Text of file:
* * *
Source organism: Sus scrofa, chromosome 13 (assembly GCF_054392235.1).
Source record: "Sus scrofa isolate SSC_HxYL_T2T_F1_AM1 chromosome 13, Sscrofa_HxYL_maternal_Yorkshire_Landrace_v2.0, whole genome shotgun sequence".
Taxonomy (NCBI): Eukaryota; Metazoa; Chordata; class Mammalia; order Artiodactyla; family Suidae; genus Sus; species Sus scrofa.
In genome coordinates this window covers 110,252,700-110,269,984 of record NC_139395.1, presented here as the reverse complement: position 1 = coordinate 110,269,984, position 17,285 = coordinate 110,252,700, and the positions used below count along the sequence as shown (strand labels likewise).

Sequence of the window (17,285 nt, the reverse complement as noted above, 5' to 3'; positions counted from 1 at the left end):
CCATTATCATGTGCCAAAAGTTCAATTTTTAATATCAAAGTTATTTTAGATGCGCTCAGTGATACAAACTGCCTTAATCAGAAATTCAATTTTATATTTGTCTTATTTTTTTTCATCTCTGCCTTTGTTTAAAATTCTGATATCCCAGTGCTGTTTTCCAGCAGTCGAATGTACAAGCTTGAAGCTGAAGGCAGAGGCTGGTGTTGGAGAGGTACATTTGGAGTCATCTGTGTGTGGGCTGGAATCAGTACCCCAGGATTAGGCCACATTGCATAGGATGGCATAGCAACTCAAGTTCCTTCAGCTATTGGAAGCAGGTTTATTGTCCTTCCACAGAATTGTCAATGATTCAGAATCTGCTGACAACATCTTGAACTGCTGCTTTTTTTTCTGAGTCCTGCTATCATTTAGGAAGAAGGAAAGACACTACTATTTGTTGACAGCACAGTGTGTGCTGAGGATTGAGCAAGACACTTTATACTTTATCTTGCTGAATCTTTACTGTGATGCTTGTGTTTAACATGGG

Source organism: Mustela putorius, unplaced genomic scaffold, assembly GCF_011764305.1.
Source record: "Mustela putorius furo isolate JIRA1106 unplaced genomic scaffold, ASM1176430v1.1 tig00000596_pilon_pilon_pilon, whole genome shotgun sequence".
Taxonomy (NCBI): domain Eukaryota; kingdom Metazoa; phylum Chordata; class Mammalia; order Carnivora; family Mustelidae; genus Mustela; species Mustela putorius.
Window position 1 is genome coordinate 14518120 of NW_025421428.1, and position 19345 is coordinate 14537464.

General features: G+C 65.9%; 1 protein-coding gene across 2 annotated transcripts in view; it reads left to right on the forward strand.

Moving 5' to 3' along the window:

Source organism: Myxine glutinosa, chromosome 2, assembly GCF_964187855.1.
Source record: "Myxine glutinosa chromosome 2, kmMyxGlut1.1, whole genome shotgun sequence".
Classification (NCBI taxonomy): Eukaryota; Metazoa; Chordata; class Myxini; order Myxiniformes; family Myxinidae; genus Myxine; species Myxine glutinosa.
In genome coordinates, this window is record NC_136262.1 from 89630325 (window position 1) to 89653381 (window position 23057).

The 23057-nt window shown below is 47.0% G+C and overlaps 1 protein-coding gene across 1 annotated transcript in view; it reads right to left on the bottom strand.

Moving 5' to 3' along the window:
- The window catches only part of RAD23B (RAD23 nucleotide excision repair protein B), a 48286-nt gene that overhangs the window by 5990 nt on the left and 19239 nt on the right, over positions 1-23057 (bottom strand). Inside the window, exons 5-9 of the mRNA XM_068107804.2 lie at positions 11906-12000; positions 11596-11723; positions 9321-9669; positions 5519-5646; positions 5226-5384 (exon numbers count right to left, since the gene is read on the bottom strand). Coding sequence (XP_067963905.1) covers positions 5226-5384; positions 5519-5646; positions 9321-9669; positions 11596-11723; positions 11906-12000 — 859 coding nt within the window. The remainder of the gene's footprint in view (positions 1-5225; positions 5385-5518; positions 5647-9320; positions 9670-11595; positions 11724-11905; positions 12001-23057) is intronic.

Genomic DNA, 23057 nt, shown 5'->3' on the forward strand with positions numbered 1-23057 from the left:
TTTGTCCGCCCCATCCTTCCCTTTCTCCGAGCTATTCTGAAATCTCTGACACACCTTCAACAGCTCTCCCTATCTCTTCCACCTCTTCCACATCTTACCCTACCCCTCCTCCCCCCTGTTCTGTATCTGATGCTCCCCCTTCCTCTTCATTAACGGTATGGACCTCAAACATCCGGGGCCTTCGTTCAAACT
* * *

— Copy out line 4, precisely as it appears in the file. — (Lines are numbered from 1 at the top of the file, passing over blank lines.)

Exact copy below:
In genome coordinates this window covers 110,252,700-110,269,984 of record NC_139395.1, presented here as the reverse complement: position 1 = coordinate 110,269,984, position 17,285 = coordinate 110,252,700, and the positions used below count along the sequence as shown (strand labels likewise).